Foto: © Privat Joseph Walsh - United Kingdom: This year’s festival can boast that it hosted more female filmmakers than any other top tier festival. The stats are yet to be released showing the gender split of journalists attending the festival but judging by most screenings the festival is still predominately populated by middle-aged white males. This is a problem much broader than the Berlinale. It does present an opportunity for Berlin to lead the way. Initiatives and programmes encouraging female filmmakers, critics and journalists have to be a primary focus on Chatrian when he takes over the festival in 2020, as well as making sure that quality female voices are sought out for the program so that the festival maintains its position as a world-leading film festival. But gender is just one issue. There are others that deserve as much attention namely race and class. These issues must also be at the forefront of Chatrian's mind in his new position. We have to remember, this isn’t about statistics, it’s about reflecting the reality of the world around us.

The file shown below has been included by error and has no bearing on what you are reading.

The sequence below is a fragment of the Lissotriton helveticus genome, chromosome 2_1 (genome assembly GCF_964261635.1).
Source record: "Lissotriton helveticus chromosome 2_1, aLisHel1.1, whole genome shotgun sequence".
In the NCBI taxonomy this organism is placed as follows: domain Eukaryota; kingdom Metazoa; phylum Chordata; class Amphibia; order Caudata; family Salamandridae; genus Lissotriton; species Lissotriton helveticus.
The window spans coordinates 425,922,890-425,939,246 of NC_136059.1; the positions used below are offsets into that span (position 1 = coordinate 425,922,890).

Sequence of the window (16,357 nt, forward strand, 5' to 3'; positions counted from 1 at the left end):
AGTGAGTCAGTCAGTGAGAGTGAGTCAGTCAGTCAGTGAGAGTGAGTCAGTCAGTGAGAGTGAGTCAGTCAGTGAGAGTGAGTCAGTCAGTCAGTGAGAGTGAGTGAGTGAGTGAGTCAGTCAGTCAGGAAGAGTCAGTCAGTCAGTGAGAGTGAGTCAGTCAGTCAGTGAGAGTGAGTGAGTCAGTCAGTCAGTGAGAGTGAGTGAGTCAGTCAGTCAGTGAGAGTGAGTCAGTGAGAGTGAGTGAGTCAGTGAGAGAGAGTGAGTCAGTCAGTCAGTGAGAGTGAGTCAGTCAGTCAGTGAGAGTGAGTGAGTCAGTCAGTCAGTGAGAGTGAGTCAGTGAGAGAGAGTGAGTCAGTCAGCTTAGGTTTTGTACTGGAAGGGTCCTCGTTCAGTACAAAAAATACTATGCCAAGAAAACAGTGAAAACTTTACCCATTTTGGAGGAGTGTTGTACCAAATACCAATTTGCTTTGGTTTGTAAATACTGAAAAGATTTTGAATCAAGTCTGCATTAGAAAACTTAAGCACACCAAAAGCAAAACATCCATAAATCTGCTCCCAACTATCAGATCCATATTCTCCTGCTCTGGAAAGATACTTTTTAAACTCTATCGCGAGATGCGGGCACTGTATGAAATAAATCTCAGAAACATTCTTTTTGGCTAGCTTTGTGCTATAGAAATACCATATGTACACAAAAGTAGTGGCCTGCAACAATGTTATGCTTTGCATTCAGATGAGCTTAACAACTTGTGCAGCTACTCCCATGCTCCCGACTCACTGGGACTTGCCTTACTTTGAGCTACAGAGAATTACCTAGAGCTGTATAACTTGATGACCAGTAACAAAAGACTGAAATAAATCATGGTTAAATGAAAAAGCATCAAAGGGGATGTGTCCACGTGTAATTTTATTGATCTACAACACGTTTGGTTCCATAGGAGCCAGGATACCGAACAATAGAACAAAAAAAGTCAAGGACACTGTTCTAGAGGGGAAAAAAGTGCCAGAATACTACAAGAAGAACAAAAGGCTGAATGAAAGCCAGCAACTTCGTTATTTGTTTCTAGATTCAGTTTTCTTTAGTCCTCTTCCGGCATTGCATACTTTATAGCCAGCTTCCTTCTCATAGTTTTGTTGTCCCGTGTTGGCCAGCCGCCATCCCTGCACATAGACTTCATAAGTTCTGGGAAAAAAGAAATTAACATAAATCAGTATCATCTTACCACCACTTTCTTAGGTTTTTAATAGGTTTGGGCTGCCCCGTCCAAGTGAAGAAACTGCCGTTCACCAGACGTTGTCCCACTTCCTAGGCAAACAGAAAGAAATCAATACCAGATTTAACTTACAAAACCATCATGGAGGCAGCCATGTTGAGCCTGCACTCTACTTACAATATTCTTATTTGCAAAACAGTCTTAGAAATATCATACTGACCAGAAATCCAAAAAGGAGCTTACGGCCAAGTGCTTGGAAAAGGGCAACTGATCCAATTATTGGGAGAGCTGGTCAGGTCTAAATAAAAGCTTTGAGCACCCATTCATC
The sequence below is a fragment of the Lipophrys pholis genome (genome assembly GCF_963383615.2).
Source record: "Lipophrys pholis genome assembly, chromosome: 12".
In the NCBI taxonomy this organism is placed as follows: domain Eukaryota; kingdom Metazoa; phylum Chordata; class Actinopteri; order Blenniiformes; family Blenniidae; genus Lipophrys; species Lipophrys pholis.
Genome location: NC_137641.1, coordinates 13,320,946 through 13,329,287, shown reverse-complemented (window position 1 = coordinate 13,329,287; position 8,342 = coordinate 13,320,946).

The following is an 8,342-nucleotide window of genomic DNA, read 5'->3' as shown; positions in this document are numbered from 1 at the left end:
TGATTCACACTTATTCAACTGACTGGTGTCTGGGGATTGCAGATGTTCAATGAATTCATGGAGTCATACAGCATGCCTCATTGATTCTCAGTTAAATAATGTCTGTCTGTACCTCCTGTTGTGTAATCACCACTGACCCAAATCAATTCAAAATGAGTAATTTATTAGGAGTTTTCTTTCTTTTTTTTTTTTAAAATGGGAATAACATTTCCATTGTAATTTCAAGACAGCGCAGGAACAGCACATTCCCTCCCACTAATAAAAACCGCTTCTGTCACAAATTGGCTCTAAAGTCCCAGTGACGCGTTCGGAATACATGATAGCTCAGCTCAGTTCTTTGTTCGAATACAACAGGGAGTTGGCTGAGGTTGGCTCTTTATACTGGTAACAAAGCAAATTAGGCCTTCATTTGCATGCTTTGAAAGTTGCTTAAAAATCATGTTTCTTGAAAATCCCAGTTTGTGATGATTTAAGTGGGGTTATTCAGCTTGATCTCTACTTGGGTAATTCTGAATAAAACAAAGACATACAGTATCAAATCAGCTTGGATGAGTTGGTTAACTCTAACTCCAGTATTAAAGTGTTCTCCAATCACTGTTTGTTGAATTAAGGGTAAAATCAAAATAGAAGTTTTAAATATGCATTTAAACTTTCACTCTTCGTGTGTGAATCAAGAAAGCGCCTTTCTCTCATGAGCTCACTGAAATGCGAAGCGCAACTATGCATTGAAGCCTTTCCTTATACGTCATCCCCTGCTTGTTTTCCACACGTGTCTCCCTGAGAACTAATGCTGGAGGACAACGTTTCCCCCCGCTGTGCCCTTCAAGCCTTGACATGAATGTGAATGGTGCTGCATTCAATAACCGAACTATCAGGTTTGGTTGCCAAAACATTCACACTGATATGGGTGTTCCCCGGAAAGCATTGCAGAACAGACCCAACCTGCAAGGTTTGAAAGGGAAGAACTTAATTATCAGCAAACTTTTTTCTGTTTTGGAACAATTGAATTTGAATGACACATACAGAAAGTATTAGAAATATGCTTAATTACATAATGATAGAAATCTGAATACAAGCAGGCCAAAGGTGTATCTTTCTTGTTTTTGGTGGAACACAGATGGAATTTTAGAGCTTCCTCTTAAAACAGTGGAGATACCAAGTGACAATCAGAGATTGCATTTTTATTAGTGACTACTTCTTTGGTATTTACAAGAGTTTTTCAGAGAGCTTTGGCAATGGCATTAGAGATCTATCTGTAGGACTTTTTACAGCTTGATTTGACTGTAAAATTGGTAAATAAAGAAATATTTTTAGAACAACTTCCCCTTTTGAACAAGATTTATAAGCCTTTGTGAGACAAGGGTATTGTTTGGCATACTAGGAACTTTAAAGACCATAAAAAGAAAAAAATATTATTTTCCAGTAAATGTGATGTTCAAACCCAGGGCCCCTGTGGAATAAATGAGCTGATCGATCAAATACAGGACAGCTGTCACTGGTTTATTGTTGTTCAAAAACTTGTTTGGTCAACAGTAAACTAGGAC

Alva Gehrmann - Norway: Her self-confidence and her critical approach to male dominance in films does still unsettle some people. At the press conference for Elisa & Marcela, which is based on a true love story of two women, and in which the men are not glorious heroes, as one journalist noted, Spanish director Isabel Coixet reassured him that she likes men in general - and referred to her partner seated in the audience.
Gerasimos Bekas - Greece: